Good morning! Back for day 2. (You can see my day 1 notes here.)
09:13: Talking about dialing requirements. Just heard the best explanation of E.164 I’ve heard — very simply, it’s a format for writing phone numbers that makes them globally unique. A lot of the configuration energy for OCS and PBX systems is focused around translating dialed numbers (and fragments of numbers) into E.164 so that the call can be routed appropriately. Exchange 2007 RTM didn’t support E.164 dial plans, but SP1 does. (source http://technet.microsoft.com/en-us/library/bb803637.aspx and http://technet.microsoft.com/en-us/library/bb676323.aspx)
09:38: In the UC roadshow sessions we did last fall, we were telling people that the RTAudio-WB codec used on average 45Kbps bandwidth per channel. This is true (can use lower or higher, but that’s a good average), but that doesn’t take into account the various network overhead components. Turns out, you should use 57Kbps as your average planning number for each one-way channel — 57Kbps send and 57Kbps receive for each endpoint While this may seem like a lot, remember, that most conversations have only one user speaking at a time for the majority of the time. However, be sure to plan for this if you have different upstream/downstream capabilities! (source http://forums.microsoft.com/unifiedcommunications/ShowPost.aspx?PostID=2697675&SiteID=57 — not an “official“ guide, but the calculations are there and check out; the official planning guide still has the numbers that don’t account for overhead, and the overhead can change based on network conditions)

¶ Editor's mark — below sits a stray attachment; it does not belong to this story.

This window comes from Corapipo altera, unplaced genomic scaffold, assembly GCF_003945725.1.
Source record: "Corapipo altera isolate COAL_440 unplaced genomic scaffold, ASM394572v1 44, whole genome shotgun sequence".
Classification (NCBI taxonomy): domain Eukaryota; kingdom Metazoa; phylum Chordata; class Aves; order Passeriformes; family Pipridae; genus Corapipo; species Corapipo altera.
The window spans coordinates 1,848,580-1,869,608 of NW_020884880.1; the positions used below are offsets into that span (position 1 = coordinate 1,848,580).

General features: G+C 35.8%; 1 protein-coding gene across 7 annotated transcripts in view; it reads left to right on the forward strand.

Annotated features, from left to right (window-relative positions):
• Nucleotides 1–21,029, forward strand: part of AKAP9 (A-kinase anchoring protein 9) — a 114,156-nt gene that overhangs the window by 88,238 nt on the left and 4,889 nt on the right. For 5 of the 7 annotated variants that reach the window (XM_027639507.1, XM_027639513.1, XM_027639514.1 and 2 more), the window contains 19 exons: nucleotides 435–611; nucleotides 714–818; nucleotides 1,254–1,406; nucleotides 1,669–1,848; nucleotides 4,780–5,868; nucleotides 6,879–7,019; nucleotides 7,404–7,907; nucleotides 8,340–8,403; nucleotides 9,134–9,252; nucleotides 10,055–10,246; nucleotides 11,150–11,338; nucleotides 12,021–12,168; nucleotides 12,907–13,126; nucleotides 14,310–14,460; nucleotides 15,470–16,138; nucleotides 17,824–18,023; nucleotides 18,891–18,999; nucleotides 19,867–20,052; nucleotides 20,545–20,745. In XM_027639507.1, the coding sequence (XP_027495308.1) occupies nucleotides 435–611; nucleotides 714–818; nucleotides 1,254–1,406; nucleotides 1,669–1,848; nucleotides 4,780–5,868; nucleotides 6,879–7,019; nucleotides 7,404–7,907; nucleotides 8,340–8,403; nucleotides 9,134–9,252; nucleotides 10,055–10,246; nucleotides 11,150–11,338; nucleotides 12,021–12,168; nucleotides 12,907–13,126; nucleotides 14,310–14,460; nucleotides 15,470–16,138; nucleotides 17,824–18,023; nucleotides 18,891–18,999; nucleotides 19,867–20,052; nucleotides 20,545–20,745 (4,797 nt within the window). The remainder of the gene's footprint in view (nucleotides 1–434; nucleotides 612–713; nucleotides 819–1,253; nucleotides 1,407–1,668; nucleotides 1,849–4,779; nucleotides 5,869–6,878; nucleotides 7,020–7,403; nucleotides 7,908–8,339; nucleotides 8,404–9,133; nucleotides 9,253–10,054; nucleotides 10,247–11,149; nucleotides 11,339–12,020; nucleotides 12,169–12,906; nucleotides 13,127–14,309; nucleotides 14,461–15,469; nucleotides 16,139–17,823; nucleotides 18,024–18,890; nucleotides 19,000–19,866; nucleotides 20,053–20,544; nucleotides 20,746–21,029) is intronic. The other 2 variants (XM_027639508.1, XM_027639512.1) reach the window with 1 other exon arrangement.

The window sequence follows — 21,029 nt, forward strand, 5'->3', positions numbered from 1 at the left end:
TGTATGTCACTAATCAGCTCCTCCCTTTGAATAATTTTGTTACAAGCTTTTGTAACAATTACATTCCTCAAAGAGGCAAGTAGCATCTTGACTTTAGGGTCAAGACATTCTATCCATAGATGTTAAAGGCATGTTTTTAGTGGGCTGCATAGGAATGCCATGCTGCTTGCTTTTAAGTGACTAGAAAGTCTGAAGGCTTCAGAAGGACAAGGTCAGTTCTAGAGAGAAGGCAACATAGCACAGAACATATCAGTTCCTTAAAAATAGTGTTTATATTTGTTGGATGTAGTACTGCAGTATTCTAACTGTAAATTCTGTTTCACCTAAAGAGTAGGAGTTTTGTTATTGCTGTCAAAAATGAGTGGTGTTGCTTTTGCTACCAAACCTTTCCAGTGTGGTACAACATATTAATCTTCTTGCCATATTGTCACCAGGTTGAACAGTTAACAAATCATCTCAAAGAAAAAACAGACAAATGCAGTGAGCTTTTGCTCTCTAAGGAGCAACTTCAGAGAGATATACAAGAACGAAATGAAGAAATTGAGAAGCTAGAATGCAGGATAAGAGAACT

10:54: E.164 is an ITU standard for normalizing phone number, as I mentioned before. However, RFC 3966 defines the tel: URI scheme, which is basically a superset of E.164. E.164 applies only to public numbers; RFC 3966 applies to private numbers as well. Anytime you see a tel: prefix on a number in OCS, you’re dealing with RFC 3966. (source http://www.ietf.org/rfc/rfc3966.txt, http://en.wikipedia.org/wiki/Telephone_number, and http://en.wikipedia.org/wiki/URI_scheme)
11:06: OCS 2007 normalization rules use .NET regular expressions, which can be pretty confusing to grasp. However, the OCS 2007 Resource Kit can help — it includes the Enterprise Voice Route Helper, which includes a normalization tool that helps you build your regular expressions. (source http://www.microsoft.com/downloads/details.aspx?FamilyID=b9bf4f71-fb0b-4de9-962f-c56b70a8aecd&displaylang=en)
11:20: PSTN breakout is a cool process — use VoIP across your network, then break out the call to the PSTN at your location closest to the destination so you reduce or eliminate long-distance costs. OCS allows this pretty easily. However, you may not always be allowed to — in India, for example, you must be registered as an ISP in order to switch calls back onto the PSTN from VoIP; point to point Communicator calls are just fine. (source http://www.microsoft.com/downloads/details.aspx?FamilyId=24E72DAC-2B26-4F43-BBA2-60488F2ACA8D&displaylang=en and http://www.ilocus.com/2008/01/bsnls_voip_will_kill_the_grey.html)
11:44: Lectures are done for the day — on to death by labs! We’ve got a series of really crunchy voice interop labs to work our way through. Woohoo!!!